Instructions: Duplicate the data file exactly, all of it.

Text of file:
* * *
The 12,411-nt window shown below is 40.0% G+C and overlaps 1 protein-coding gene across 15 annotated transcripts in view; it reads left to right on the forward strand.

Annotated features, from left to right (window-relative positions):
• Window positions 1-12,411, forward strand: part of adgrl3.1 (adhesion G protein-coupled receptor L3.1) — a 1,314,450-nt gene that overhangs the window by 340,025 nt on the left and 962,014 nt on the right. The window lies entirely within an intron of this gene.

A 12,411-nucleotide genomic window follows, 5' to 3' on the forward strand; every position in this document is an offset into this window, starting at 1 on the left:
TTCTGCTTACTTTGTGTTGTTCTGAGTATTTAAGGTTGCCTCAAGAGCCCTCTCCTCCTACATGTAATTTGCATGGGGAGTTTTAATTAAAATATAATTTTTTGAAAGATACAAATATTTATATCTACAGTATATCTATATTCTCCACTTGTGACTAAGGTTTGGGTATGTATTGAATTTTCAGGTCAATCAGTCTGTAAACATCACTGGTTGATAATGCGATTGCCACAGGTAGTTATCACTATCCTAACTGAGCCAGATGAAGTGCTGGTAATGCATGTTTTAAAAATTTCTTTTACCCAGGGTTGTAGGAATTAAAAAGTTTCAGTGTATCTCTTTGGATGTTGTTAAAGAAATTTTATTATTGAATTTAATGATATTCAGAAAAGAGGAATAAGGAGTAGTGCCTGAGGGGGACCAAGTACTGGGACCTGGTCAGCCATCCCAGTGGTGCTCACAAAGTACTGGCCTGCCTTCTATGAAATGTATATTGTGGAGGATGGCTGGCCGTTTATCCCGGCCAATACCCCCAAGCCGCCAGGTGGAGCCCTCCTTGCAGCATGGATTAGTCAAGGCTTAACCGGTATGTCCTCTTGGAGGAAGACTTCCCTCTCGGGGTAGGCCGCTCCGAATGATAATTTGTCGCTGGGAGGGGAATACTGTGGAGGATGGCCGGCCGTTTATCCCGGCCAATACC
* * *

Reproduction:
The 12,411-nt window shown below is 40.0% G+C and overlaps 1 protein-coding gene across 15 annotated transcripts in view; it reads left to right on the forward strand.

Annotated features, from left to right (window-relative positions):
• Window positions 1-12,411, forward strand: part of adgrl3.1 (adhesion G protein-coupled receptor L3.1) — a 1,314,450-nt gene that overhangs the window by 340,025 nt on the left and 962,014 nt on the right. The window lies entirely within an intron of this gene.

A 12,411-nucleotide genomic window follows, 5' to 3' on the forward strand; every position in this document is an offset into this window, starting at 1 on the left:
TTCTGCTTACTTTGTGTTGTTCTGAGTATTTAAGGTTGCCTCAAGAGCCCTCTCCTCCTACATGTAATTTGCATGGGGAGTTTTAATTAAAATATAATTTTTTGAAAGATACAAATATTTATATCTACAGTATATCTATATTCTCCACTTGTGACTAAGGTTTGGGTATGTATTGAATTTTCAGGTCAATCAGTCTGTAAACATCACTGGTTGATAATGCGATTGCCACAGGTAGTTATCACTATCCTAACTGAGCCAGATGAAGTGCTGGTAATGCATGTTTTAAAAATTTCTTTTACCCAGGGTTGTAGGAATTAAAAAGTTTCAGTGTATCTCTTTGGATGTTGTTAAAGAAATTTTATTATTGAATTTAATGATATTCAGAAAAGAGGAATAAGGAGTAGTGCCTGAGGGGGACCAAGTACTGGGACCTGGTCAGCCATCCCAGTGGTGCTCACAAAGTACTGGCCTGCCTTCTATGAAATGTATATTGTGGAGGATGGCTGGCCGTTTATCCCGGCCAATACCCCCAAGCCGCCAGGTGGAGCCCTCCTTGCAGCATGGATTAGTCAAGGCTTAACCGGTATGTCCTCTTGGAGGAAGACTTCCCTCTCGGGGTAGGCCGCTCCGAATGATAATTTGTCGCTGGGAGGGGAATACTGTGGAGGATGGCCGGCCGTTTATCCCGGCCAATACC